The Steelers added some linebacker with the acquisition of Jets linebacker Avery Williamson. After the injury to Devin Bush, Robert Spillane has played quite well. Spillane had a pick-six and numerous other high-level plays against the Browns, Titans, and Ravens. However, with Ulysees Gilbert III nursing a back injury, it was always possible that the Steelers would make a depth move to shore up the hole left by Bush. So, how does Williamson help fill the hole in the middle of the unit?
Williamson’s Solid Tape
Avery Williamson has a high volume number of tackles, and it is all because of his shrewd instincts and great run defense capabilities. In just about every facet of run defense, Williamson is above the line and more than capable of making any play, even sideline-to-sideline.
This was a nice play by Williamson from start to finish. First, pre-snap, Williamson gets the defense set perfectly in alignment. Ensuring everyone is set correctly is a huge part of being a veteran and captain of defense like Willamson was in New York. Knowing his fit is the A-gap and seeing the inside zone footwork on the front side. Knowing he is free to pinch the line, Williamson works downhill into the A-gap to force Kenyan Drake outside. By staying square to the line, Williamson scrapes over the guard and makes the tackle on Drake. This is a veteran play from Williamson.
This is another solid play to avoid the trash and run free over in backside pursuit. Williamson keeps his run fit integrity but sees the split zone. Nevile Hewitt gets blocked as the guard climbs to the second level. Seeing that, Williamson immediately begins to work towards the backside pursuit to help fill the void, and he does this nicely. Even as the center tries to work up to him from the combo block, Williamson stays square to the line and shrugs off attempted contact to make the backside tackle.
Williamson puts on a clinic on how to take on a blocker trying to climb to a linebacker and win. Seeing the outside zone footwork yet again, Williamson understands this will be a combo reach block from the tackle given the heavy personnel. However, Williamson does an outstanding job of mirroring the running back’s movements and swatting down the tackle’s hands as he tries to contact him. That keeps Williamson clean and allows him to get outside in pursuit of the running back. As such, he makes a great tackle for only a short gain.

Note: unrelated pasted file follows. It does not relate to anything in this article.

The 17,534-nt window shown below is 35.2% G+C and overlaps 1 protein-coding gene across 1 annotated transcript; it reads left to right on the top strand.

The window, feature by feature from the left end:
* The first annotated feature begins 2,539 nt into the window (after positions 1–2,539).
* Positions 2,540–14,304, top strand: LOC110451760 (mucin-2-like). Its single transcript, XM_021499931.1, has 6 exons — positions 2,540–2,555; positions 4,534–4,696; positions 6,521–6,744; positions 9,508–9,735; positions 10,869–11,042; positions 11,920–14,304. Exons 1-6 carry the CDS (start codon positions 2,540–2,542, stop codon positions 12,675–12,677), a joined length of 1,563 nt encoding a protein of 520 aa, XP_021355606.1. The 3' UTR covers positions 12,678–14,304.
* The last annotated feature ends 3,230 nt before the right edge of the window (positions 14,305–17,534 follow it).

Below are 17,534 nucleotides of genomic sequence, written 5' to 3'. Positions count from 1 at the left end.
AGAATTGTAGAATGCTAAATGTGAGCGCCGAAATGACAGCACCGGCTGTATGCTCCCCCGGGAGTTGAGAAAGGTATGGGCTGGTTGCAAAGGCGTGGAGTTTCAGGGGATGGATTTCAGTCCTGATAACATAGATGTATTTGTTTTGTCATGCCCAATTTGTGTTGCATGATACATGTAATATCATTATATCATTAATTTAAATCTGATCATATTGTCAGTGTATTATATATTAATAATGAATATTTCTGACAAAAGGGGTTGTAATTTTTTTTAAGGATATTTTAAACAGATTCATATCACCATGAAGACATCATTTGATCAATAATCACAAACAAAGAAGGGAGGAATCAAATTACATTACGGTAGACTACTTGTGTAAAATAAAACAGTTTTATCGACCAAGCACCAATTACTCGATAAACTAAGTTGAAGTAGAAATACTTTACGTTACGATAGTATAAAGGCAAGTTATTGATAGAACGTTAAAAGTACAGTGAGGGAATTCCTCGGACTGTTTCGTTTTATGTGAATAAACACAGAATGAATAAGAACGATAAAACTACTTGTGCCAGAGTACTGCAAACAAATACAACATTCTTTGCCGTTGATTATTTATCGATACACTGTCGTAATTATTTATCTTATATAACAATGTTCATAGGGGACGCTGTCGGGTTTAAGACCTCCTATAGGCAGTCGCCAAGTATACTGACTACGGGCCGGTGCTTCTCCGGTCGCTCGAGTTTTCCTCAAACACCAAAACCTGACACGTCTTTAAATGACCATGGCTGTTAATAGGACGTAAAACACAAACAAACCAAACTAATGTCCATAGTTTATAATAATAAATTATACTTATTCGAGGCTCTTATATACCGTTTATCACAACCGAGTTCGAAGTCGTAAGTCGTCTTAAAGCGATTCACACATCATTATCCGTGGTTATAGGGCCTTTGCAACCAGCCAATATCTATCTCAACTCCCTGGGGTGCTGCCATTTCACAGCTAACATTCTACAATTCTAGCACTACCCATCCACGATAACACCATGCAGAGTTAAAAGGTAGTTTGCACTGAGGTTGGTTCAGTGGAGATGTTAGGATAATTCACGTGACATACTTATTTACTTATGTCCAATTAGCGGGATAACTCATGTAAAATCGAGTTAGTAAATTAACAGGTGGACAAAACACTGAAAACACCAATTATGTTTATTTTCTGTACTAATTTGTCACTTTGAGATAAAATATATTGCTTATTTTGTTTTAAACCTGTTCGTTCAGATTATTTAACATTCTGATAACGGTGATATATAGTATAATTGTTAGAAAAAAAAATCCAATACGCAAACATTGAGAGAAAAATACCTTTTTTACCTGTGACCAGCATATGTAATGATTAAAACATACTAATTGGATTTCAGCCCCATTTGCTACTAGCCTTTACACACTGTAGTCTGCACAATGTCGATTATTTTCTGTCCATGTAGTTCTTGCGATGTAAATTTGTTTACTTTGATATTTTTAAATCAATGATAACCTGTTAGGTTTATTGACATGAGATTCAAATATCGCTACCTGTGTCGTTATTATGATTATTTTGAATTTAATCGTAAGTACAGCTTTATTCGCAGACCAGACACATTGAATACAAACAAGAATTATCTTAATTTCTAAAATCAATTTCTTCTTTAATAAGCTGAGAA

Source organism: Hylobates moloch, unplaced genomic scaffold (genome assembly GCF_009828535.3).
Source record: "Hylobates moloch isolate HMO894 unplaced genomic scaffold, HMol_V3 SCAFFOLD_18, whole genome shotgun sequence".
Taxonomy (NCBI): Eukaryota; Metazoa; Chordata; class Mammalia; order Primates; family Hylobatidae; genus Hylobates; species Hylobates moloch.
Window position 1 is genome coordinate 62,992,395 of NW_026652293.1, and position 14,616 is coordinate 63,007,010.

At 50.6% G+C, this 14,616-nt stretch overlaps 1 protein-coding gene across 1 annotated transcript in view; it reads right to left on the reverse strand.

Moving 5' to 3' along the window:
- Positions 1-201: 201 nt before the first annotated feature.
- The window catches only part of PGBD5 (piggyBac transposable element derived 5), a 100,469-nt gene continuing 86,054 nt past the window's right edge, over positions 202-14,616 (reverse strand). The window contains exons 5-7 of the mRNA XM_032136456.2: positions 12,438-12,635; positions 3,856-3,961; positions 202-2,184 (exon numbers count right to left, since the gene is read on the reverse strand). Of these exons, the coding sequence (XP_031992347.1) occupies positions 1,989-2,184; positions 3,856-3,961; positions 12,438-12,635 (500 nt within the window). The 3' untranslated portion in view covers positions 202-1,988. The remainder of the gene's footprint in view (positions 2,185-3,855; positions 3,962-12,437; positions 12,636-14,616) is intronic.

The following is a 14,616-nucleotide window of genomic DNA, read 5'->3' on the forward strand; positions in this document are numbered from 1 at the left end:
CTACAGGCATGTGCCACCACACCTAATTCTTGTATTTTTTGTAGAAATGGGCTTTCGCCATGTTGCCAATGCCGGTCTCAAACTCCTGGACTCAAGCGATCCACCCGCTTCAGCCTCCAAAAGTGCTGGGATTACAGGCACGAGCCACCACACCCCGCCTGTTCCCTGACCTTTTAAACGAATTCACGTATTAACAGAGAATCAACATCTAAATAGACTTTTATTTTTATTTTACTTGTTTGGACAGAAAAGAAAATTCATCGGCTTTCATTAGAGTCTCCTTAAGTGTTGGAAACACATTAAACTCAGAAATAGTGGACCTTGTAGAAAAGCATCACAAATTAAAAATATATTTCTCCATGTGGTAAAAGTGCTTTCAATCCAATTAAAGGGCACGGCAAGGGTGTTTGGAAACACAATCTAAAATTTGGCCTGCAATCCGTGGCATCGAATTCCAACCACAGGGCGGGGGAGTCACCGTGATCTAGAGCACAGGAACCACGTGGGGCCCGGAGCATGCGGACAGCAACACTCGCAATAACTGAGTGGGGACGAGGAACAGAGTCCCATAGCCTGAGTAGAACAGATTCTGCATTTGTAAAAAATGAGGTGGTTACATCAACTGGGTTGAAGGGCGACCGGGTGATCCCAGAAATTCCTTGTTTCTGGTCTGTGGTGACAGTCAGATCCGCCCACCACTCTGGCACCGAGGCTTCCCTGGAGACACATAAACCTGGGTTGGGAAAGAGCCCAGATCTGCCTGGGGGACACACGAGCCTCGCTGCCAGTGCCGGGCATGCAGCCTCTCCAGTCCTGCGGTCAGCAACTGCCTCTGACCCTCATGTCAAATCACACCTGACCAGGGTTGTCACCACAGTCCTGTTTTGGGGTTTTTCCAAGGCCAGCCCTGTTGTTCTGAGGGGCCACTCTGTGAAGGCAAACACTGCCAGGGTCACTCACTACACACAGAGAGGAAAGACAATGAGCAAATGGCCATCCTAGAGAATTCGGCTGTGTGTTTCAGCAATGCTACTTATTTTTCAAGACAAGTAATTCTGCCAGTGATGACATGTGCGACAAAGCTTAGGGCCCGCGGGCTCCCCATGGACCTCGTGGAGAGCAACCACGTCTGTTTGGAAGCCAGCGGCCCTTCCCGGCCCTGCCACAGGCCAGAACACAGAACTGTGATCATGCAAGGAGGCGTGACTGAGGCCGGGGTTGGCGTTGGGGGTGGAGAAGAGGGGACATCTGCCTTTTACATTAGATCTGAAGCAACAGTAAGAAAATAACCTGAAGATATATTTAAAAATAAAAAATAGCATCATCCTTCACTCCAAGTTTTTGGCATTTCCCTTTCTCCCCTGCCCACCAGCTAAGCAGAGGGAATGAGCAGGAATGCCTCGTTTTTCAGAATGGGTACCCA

The question about Williamson’s coverage is a tough one to answer. Even when at his height in Tennessee, Williamson was never a great coverage linebacker. Much of that still holds to this day as he comes to the Steelers. This is a player better suited for short zones in the hook and curl area, even though he can have his struggles to a degree here. Similar to Robert Spillane, he will have some great reps, but also some ugly ones. Working in a zone is where he’s more comfortable, but he realizes the situation he is in on this play. It is a Cover 3 coverage, so naturally, the receiver here will have a huge cushion, and if it is a curl route, Williamson has to be there. However, he stays too far towards the interior instead of immediately bowing out to get Davante Parker, and as such, it is an easy pitch and catch.
This is a nice play in man coverage. While a below-average man coverage linebacker, Williamson’s instincts do allow him to make some nice plays here. In that way, Williamson is very similar to Vince Williams in coverage. He sees the in-breaking route, cuts off any throwing window for Brett Rypien here. However, importantly, Williamson avoids traffic and gets the boundary to make the tackle on Melvin Gordon. Avoiding that natural traffic is something that Williamson does extremely well.
The overall scope of Williamson’s play is that he is a solid player. At the very least, especially for the price, the Steelers have a fantastic deal in place here. Williamson is a starting-caliber linebacker but may only be needed for depth, which would be great. However, expect him to rotate into sub-packages to start. Williamson is a three-down linebacker who can work well in that area. While his coverage ability is lacking to a degree, Williamson is a phenomenal run stopper and with the strong Steelers, defensive line should be able to work even better than he did in New York. For the value, they got him at, Kevin Colbert deserves to be lauded.